Three weeks ago, the students from the CIEE Advanced Liberal Arts program at the Universitat de Barcelona arrived in their new city with a vague idea as to which courses they wanted to take during their study abroad in Barcelona. Two weeks before their arrival, they received an email from us with the “Guía de asignaturas” (a course listing) that has over 300 available courses in the various departments of the UB such as Biology, Mathematics, International Relations, History, Spanish Language and Literature, and Psychology, just to name a few. Together with this guide, they also received all the syllabi of these courses. The idea was that the students would be able to discuss which courses were the most compliant with the requirements of their Majors and Minors from their home schools with their study abroad and academic advisors. Once in Barcelona, during the orientation period before the start of the courses, the students went through personal advising sessions with the Resident Director to discuss the appropriateness, or not, of their pre-selections. The purpose of this process is two-fold: on the one hand, for CIEE it assures us that the total number of credits that our students will receive will be validated by their home universities and that, at the end of the term, it will be another piece in this grand puzzle of necessary courses to complete the students’ academic requirements at home; and on the other hand, we also want assurance that this academic selection will be the most appropriate, not only from a purely academic interest but also so that it will fulfill the students’ personal expectations when they experience the Spanish university system, which is so different from the one that they are accustomed to.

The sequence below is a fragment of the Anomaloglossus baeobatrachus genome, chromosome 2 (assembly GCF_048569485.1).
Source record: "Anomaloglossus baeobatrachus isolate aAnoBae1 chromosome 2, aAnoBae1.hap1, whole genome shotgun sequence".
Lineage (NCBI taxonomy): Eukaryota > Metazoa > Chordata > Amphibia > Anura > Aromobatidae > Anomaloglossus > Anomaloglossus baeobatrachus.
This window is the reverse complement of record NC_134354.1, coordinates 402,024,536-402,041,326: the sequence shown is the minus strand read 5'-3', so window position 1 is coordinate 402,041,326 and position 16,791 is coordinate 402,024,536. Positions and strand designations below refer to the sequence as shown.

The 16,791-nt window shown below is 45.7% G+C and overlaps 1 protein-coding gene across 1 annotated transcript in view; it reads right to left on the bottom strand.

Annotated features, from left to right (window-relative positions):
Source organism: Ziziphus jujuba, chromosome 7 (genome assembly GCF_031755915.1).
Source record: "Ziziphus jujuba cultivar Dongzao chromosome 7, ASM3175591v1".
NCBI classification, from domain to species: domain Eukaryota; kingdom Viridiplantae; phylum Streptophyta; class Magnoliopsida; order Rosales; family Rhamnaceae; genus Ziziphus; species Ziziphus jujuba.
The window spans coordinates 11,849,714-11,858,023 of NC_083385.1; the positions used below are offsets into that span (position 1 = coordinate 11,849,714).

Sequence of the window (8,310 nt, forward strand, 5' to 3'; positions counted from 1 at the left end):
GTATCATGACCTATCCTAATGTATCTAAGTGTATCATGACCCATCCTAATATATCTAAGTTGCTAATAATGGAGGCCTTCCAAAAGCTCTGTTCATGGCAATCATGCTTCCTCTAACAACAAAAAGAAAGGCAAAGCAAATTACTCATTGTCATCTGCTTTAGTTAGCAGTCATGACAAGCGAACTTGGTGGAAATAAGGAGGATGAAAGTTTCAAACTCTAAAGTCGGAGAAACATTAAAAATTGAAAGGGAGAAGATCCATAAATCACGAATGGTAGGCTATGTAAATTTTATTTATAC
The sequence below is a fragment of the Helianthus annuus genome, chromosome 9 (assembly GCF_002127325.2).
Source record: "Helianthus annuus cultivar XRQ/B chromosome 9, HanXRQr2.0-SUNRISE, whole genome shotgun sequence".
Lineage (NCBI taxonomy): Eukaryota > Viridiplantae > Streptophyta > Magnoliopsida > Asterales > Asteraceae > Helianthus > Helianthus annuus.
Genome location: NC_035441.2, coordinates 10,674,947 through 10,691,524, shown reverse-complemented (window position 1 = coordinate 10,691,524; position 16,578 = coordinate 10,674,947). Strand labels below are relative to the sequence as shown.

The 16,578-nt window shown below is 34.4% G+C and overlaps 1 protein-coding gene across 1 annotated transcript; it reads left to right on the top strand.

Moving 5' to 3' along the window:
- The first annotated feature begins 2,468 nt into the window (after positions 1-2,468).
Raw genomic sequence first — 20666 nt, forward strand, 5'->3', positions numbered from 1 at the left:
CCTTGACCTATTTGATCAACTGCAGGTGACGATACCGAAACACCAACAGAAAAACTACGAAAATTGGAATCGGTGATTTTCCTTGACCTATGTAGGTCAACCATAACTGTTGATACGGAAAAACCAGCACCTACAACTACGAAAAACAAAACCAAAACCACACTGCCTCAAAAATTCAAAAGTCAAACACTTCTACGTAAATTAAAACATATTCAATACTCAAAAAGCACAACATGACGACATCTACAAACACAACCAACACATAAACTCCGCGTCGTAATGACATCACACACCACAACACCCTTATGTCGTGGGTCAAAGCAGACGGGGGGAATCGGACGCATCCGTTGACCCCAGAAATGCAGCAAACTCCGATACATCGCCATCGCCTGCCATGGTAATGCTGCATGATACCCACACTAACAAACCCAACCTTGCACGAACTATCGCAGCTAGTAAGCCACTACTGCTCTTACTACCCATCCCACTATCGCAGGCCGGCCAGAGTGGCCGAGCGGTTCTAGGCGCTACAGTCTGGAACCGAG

The students from spring term can count on an exceptional advantage: the all-year program peers that have already lived these first days at the University of Barcelona back in September. It was for this reason that Josie from Barnard College and Nina from the University of Tulsa not only participated in the academic orientation session, but they also attended many of the activities organized by CIEE during the new students’ first days in Barcelona. Their voices, advice and recommendations were the best way to comfort our incoming students who felt, logically, a little bit scared before the start of this new academic and personal adventure.
Nina wanted to share her memories with us of that last September, in the fall term, when everything was so new for her.
Nina, University of Tulsa.
My name is Nina and I am in my second semester of the ALA program at CIEE. Although the past four months had their challenges, they ended up being truly rewarding and educational for me. Throughout the semester, classes at CIEE were engaging and manageable; the UB classes, however, did not always feel this way. When I and the other American students arrived in our UB class the first day, we noticed a few things that were very different from the way they were our American universities. We realized that it is not uncommon for a Spanish professor to be fifteen minutes late to class, or that we would be given no assignments, and most importantly that reading schedules would not be laid out for us. These differences, along with the language barrier, made our UB classes seem a little overwhelming in the beginning. Thankfully we had the help of a local UB graduate and one of our professors giving us study sessions for our midterms and finals. After the midterm, we had a better idea of what to expect and how we needed to manage our time. By the end of the semester, I saw the language barrier disappear almost completely and my reading comprehension greatly increase. My advice to incoming students would be to go to class, do a little reading every day, and just have patience with yourself because you will see improvements.